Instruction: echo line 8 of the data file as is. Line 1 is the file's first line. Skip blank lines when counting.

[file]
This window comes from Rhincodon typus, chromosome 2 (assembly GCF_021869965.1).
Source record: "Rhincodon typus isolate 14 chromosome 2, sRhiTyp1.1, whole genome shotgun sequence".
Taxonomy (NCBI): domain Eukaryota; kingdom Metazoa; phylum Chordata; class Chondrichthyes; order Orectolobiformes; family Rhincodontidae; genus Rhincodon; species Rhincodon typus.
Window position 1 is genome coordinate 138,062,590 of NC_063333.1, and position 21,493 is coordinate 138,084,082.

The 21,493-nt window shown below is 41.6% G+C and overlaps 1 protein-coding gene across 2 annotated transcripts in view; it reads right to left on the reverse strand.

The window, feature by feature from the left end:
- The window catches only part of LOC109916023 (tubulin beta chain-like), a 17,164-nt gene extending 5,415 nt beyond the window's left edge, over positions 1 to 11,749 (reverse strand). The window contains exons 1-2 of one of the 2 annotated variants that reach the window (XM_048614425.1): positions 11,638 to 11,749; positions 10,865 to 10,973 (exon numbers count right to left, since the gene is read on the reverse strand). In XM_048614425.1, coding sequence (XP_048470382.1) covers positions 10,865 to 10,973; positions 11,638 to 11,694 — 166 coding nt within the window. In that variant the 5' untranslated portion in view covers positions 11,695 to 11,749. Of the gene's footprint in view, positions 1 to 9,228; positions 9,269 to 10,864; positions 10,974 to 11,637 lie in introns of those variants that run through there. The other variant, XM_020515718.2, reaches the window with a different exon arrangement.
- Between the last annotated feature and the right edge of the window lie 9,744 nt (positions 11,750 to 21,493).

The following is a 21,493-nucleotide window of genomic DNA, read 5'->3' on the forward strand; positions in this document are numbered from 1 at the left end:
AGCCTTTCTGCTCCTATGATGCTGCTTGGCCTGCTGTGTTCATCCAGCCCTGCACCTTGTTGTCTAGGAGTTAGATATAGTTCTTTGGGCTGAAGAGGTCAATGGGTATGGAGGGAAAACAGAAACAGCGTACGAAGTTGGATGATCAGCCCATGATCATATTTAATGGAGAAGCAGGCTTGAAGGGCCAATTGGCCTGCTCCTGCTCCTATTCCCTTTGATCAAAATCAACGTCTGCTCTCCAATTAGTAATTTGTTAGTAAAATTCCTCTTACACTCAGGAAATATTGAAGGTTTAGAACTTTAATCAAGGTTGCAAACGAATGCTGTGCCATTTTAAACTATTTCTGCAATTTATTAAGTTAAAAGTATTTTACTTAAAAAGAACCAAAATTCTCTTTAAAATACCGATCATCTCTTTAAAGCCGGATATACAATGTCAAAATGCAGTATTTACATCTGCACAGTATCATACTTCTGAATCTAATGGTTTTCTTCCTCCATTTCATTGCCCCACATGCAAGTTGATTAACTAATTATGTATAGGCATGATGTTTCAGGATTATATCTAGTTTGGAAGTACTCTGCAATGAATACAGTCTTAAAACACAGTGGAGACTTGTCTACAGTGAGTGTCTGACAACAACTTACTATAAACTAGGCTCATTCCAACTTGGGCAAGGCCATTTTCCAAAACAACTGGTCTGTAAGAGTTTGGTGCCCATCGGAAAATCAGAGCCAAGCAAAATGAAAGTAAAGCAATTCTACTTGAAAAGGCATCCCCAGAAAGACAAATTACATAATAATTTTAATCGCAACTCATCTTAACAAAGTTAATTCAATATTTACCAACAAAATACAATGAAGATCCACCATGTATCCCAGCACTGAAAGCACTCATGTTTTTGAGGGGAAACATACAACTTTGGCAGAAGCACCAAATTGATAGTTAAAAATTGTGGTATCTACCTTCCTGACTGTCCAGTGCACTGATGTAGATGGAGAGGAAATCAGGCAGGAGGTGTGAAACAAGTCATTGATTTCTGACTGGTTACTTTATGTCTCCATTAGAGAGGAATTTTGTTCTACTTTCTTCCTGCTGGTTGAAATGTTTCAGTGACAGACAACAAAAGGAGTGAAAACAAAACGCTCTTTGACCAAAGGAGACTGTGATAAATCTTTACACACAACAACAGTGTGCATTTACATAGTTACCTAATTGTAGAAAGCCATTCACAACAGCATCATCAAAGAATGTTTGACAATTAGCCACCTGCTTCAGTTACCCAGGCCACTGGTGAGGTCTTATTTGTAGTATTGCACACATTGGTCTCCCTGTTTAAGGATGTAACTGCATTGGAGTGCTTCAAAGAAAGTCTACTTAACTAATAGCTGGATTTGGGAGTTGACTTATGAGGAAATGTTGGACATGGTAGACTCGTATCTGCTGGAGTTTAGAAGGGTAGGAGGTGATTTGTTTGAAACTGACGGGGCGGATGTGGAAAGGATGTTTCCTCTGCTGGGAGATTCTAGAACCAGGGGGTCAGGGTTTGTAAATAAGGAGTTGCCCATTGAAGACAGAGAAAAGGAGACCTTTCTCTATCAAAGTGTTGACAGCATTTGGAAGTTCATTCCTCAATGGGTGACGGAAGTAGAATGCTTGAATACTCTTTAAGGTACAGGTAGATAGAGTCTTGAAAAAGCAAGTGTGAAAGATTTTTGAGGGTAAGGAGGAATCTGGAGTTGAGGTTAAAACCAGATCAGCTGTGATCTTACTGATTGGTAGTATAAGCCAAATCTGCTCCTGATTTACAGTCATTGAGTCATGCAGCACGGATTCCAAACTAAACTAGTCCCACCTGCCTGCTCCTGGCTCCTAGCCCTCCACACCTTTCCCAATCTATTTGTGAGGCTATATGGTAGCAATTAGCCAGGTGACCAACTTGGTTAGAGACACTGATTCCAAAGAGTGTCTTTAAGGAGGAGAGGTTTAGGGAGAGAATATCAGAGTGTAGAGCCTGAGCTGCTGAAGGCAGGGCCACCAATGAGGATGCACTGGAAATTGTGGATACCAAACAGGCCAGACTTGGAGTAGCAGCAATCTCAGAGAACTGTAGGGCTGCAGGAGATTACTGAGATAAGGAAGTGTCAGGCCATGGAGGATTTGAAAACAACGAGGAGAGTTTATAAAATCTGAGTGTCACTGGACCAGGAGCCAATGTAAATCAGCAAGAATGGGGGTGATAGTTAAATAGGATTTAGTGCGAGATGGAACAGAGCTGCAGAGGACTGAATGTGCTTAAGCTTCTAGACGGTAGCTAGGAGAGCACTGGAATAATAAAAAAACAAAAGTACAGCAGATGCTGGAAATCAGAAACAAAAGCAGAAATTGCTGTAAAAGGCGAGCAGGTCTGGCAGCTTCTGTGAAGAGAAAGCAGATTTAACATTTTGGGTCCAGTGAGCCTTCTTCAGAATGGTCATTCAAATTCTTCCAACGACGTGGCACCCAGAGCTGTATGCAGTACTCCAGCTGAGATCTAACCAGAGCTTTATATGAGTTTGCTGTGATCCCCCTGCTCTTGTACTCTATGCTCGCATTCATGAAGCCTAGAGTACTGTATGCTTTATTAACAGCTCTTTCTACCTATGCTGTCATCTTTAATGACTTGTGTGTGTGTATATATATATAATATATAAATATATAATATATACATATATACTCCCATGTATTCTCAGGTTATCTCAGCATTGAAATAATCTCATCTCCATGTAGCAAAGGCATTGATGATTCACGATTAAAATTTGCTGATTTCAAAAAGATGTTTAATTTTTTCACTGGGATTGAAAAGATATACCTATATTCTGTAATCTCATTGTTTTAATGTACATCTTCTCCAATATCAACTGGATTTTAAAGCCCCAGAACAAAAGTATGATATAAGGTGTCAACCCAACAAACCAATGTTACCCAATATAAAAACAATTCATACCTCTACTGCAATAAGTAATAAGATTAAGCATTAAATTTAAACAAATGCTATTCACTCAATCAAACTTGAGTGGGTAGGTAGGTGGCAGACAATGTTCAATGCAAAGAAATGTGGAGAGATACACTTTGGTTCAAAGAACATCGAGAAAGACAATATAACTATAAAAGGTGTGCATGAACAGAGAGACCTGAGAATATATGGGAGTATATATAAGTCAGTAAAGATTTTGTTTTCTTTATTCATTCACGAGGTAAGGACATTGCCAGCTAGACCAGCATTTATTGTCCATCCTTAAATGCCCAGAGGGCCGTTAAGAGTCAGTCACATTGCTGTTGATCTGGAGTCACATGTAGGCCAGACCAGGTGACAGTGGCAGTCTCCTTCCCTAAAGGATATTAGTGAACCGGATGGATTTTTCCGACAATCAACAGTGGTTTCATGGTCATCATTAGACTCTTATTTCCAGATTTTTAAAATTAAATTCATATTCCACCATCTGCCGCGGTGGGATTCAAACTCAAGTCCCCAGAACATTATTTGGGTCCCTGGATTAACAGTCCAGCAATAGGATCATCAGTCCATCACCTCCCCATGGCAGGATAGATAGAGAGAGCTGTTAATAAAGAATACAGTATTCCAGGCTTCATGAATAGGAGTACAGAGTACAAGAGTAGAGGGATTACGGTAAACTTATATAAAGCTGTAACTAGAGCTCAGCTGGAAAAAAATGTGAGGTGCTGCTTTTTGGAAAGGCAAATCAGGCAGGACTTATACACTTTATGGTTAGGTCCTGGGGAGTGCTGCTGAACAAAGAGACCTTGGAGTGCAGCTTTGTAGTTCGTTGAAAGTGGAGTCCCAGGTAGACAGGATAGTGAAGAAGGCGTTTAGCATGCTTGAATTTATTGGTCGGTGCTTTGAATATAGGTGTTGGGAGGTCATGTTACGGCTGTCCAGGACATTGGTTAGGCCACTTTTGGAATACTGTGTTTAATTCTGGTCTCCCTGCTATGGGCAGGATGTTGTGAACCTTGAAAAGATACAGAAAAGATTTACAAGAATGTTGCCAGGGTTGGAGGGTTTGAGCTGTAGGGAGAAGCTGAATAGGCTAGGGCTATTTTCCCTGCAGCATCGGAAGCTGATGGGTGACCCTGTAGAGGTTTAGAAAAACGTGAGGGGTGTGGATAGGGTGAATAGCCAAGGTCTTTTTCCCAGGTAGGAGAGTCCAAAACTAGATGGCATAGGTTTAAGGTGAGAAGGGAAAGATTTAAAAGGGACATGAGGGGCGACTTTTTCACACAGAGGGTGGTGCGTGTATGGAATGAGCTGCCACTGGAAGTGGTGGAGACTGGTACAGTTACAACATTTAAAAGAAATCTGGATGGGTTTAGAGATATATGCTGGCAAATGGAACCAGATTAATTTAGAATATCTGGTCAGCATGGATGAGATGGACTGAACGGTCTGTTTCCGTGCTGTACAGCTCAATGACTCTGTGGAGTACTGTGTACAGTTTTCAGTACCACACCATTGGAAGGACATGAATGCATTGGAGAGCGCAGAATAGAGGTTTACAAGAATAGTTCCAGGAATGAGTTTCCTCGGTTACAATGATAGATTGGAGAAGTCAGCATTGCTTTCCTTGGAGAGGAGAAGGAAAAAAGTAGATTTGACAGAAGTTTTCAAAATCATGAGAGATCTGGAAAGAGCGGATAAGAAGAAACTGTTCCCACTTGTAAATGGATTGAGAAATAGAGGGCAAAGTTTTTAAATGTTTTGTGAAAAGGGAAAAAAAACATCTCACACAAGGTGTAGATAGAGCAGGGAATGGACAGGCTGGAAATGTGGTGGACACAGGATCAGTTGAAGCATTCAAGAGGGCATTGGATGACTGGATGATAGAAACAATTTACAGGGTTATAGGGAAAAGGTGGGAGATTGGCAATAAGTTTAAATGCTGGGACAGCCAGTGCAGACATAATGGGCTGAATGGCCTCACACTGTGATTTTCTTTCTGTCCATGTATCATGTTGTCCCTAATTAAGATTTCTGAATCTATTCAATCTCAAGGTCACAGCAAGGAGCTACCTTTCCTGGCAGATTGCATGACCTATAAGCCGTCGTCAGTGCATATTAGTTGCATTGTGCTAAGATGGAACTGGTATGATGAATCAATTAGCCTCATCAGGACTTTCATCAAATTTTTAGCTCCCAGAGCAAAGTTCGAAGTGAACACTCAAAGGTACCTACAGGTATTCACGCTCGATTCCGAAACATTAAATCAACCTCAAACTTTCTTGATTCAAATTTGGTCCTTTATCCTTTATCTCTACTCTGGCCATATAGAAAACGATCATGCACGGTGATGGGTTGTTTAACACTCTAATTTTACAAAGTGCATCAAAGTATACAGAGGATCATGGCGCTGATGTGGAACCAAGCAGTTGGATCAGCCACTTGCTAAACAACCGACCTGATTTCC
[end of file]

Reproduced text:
- Between the last annotated feature and the right edge of the window lie 9,744 nt (positions 11,750 to 21,493).